The New York Times, 31 October 2011
Recital, Metropolitan Opera, New York, 30. Oktober 2011
A Fast-Rising Opera Star in a Solo Setting
In Friedrich Rückert’s poem “I Am Lost to the World,” the narrator sighs that the world “has heard nothing from me for so long,/That it may very well believe that I am dead.”

That isn’t Jonas Kaufmann’s problem. At 42, Mr. Kaufmann, the German tenor who sang Mahler’s setting of Rückert’s poem during his first New York recital on Sunday afternoon at the Metropolitan Opera, is one of the busiest and most celebrated singers in opera.

His career has developed with extraordinary speed. As recently as 2004, he was singing minor parts like Cassio in a Paris production of Verdi’s “Otello,” and it was just last year that New York audiences really seemed to take notice of him, in a revival of Puccini’s “Tosca.” Luciano Pavarotti’s first recital at the Met presented by the company occurred after he had been singing in New York for 20 years; Mr. Kaufmann made his Met debut in 2006.

The swiftness of his rise to prominence speaks both to his great talent and to an art form decidedly lacking in bankable stars, particularly male ones. Mr. Kaufmann has quickly become a key component of artistic plans at the Met and other major companies, so there was widespread concern in August when he announced that he would be undergoing surgery to remove a node from his chest.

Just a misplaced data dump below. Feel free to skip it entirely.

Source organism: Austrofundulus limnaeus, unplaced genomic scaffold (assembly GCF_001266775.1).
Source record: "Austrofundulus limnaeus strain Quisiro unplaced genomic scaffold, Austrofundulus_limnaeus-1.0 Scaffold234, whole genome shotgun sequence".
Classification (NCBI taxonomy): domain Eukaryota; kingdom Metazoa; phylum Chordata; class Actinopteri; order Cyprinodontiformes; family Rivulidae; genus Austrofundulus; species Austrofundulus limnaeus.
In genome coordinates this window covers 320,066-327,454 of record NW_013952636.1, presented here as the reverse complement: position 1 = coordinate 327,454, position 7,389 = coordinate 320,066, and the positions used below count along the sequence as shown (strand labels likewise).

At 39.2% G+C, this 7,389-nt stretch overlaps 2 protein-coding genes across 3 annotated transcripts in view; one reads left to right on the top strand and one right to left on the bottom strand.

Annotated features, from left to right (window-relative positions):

He recovered without a hitch, and on Sunday, accompanied by the pianist Helmut Deutsch in a program of Liszt, Mahler, Duparc and Strauss, his voice sounded intact: dark, burnished and steady. He floated Strauss’s “Morgen” with exquisite control.

Mr. Kaufmann’s quirks have also remained. His voice still has a hooded, covered, slightly burred quality that can be dusky and mysterious, making it sound as if the tone were being drawn out by force of masculine will. It’s an exciting effect, particularly when clarion high notes sail out, but it grows wearying in large doses. With his diction murky and phrasing dull, he sounded uncomfortable in five Duparc songs, and he was strongest in a smoothly winning closing set of six by Strauss. (Four of his five encores were Strauss songs too.)

Last season, as an impassioned Siegmund in “Die Walküre,” he occasionally faded against Wagner’s huge orchestra. But on Sunday Mr. Kaufmann’s sound projected perfectly to a spot in the standing room at the back of the Met’s family circle level.

What he did not project was the command of intimacy and nuance that is to be expected of serious recitalists. Mr. Kaufmann is tremendously appealing, but his emotions are not complicated; he is happy or sad or angry or peaceful, but rarely a subtle mixture of those.

Even from the 12th row of the orchestra level, he seemed earnest but remote. Genial and sincere, feet planted firmly, with his long, curly dark hair, Mr. Kaufmann really does approach the Romantic ideal; not for nothing is he inserted into a Caspar David Friedrich painting on a 2010 album cover.

As Romantic heroes like Cavaradossi and Don José, Mr. Kaufmann is dashing, and his voice is always beautiful. But the song repertory requires an authority and a specificity that he does not yet provide.


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